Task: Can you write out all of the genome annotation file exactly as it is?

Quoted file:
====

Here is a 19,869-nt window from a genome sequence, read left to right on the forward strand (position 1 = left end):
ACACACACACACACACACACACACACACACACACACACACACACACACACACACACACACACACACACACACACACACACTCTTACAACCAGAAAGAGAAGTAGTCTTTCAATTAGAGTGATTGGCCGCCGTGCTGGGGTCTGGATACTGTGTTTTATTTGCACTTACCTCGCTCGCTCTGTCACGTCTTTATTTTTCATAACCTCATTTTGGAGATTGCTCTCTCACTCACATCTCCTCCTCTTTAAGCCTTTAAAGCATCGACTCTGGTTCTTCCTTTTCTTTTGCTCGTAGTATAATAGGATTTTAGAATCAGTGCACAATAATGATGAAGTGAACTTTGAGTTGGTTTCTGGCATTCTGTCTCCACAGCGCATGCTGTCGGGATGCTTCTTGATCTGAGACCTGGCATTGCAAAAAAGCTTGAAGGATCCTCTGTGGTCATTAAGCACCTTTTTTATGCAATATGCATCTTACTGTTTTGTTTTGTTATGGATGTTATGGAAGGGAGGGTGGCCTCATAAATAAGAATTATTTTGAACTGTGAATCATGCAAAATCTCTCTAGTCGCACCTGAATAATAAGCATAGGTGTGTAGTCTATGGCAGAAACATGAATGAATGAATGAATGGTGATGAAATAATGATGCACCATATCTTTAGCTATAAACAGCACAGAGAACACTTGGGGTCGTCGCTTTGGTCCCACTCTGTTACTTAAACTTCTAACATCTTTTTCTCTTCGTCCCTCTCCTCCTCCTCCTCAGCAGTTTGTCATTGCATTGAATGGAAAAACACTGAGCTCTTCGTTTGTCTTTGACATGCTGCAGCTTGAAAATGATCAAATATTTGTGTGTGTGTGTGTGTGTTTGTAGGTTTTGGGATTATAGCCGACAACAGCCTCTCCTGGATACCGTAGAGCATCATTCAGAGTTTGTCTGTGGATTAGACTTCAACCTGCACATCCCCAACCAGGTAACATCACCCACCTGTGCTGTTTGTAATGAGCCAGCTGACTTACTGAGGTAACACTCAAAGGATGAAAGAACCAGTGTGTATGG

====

Here is a 19,869-nt window from a genome sequence, read left to right on the forward strand (position 1 = left end):
ACACACACACACACACACACACACACACACACACACACACACACACACACACACACACACACACACACACACACACACACTCTTACAACCAGAAAGAGAAGTAGTCTTTCAATTAGAGTGATTGGCCGCCGTGCTGGGGTCTGGATACTGTGTTTTATTTGCACTTACCTCGCTCGCTCTGTCACGTCTTTATTTTTCATAACCTCATTTTGGAGATTGCTCTCTCACTCACATCTCCTCCTCTTTAAGCCTTTAAAGCATCGACTCTGGTTCTTCCTTTTCTTTTGCTCGTAGTATAATAGGATTTTAGAATCAGTGCACAATAATGATGAAGTGAACTTTGAGTTGGTTTCTGGCATTCTGTCTCCACAGCGCATGCTGTCGGGATGCTTCTTGATCTGAGACCTGGCATTGCAAAAAAGCTTGAAGGATCCTCTGTGGTCATTAAGCACCTTTTTTATGCAATATGCATCTTACTGTTTTGTTTTGTTATGGATGTTATGGAAGGGAGGGTGGCCTCATAAATAAGAATTATTTTGAACTGTGAATCATGCAAAATCTCTCTAGTCGCACCTGAATAATAAGCATAGGTGTGTAGTCTATGGCAGAAACATGAATGAATGAATGAATGGTGATGAAATAATGATGCACCATATCTTTAGCTATAAACAGCACAGAGAACACTTGGGGTCGTCGCTTTGGTCCCACTCTGTTACTTAAACTTCTAACATCTTTTTCTCTTCGTCCCTCTCCTCCTCCTCCTCAGCAGTTTGTCATTGCATTGAATGGAAAAACACTGAGCTCTTCGTTTGTCTTTGACATGCTGCAGCTTGAAAATGATCAAATATTTGTGTGTGTGTGTGTGTGTTTGTAGGTTTTGGGATTATAGCCGACAACAGCCTCTCCTGGATACCGTAGAGCATCATTCAGAGTTTGTCTGTGGATTAGACTTCAACCTGCACATCCCCAACCAGGTAACATCACCCACCTGTGCTGTTTGTAATGAGCCAGCTGACTTACTGAGGTAACACTCAAAGGATGAAAGAACCAGTGTGTATGG